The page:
We consider a large market where auctioneers with private reservation values compete for bidders by announcing cheap-talk messages. If auctioneers run efficient first-price auctions, then there always exists an equilibrium in which each auctioneer truthfully reveals her type. The equilibrium is constrained efficient, assigning more bidders to auctioneers with larger gains from trade. The choice of the trading mechanism is crucial for the result. Most notably, the use of second-price auctions (equivalently, ex post bidding) leads to the non-existence of any informative equilibrium. We examine the robustness of our finding in various dimensions, including finite markets and equilibrium selection.
Efficient Competition through Cheap Talk: The Case of Competing Auctions
Econometrica, 2015, Vol 83 (5), 1849-1875. With K. Kim.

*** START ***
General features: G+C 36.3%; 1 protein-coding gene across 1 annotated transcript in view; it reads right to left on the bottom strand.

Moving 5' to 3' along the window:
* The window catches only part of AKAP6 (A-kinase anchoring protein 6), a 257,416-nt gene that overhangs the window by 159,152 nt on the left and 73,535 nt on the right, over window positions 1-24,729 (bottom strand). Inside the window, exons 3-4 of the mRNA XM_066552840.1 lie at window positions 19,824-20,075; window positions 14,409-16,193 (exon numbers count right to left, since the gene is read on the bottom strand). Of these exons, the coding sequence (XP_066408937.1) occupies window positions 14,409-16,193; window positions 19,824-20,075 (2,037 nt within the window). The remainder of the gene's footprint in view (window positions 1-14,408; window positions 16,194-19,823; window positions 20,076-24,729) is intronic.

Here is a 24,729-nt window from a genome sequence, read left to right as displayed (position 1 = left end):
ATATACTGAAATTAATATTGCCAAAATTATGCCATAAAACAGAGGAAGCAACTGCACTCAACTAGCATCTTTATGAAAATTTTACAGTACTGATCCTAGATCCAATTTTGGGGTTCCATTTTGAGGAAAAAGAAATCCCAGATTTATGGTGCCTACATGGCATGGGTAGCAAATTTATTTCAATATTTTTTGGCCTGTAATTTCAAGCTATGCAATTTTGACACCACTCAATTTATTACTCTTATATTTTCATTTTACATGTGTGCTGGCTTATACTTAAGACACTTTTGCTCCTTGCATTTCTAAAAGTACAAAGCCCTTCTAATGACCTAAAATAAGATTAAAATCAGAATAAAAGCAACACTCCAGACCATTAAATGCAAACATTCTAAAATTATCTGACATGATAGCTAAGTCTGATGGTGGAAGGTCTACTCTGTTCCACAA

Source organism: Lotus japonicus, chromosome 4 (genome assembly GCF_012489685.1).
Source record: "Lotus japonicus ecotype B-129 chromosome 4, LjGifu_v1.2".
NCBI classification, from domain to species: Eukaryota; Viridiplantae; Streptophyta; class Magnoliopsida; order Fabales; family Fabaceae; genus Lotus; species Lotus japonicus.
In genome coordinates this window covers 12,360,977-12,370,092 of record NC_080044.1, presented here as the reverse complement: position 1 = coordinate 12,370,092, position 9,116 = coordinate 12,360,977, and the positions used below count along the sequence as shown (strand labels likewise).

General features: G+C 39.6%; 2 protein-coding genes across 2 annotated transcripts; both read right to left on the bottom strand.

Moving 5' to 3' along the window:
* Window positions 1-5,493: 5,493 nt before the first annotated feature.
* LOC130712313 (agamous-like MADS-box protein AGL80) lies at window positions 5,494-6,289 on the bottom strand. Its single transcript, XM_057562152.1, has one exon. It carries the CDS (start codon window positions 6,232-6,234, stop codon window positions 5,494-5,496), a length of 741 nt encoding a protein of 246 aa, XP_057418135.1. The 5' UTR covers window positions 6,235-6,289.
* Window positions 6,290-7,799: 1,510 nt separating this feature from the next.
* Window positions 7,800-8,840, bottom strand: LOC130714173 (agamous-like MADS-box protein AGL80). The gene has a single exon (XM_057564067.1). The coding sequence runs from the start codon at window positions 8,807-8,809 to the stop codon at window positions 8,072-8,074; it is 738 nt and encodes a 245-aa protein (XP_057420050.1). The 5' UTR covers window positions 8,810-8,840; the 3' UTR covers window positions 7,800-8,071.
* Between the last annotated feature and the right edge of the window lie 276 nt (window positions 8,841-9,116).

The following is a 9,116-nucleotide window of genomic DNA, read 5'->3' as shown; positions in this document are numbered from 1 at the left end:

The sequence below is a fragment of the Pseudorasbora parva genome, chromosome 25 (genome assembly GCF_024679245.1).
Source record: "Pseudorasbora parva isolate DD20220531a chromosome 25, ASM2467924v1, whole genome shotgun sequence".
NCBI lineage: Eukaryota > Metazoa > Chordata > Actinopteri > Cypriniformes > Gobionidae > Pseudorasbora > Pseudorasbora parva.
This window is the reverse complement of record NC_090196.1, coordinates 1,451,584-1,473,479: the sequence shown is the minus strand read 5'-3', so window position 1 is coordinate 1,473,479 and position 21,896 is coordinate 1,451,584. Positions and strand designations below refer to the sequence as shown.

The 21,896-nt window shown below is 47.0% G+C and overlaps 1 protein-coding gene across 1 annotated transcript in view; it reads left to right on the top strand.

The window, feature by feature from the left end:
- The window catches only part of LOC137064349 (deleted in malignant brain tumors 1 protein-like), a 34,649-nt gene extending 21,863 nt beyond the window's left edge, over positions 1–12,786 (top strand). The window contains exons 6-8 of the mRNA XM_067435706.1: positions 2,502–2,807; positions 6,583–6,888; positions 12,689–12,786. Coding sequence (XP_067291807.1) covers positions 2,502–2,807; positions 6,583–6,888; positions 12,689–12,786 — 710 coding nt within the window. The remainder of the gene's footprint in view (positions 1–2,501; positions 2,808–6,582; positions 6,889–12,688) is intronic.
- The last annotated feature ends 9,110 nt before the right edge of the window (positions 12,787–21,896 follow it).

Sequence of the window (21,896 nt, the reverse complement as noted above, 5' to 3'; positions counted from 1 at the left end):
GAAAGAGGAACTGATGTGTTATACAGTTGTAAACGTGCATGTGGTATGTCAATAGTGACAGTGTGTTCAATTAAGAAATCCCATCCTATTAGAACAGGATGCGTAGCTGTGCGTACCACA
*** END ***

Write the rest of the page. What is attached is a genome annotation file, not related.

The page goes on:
We introduce cheap-talk into a market game and study if the equilibrium can replicate the constraint efficient allocation under (reserve) price posting.
American Economic Review P&P, 2017, 107(5): 158–162 With J. Greenwood, C. Santos & M. Tertilt. In a quantitative equilibrium model of sexual behavior and HIV/AIDS transmission we study policies that encourage long-term partnerships. Go to paper
B.E. Journals of Theoretical Economics, 2013, Vol 13 (1). With S. Ludwig and A. Sandroni. We document a revealed preference for randomization for “social goods”, while such non-standard behavior is not present for private consumption goods. Go to paper
Review of Economic Studies, 2019 86(4): 1411-1447. With Michèle Belot and Paul Muller. We develop and evaluate experimentally a novel tool that redesigns the job search process by providing tailored online advice about related occupations. Go to paper
Econometrica. 2018 86(1): 85-132. With Jan Eeckhout. When heterogeneous firms can choose both how many and which workers to hire, we illustrate consequences for firm-size and wage inequality. Note a correction for the condition with capital: corrigendum. Go to paper
Journal of Monetary Economics, 2008, Vol. 55, pp. 1054-1066. With M. Galenianos. We characterize price dispersion and welfare in a monetary model with private information: inflation is regressive even though the rich hold more money. Go to paper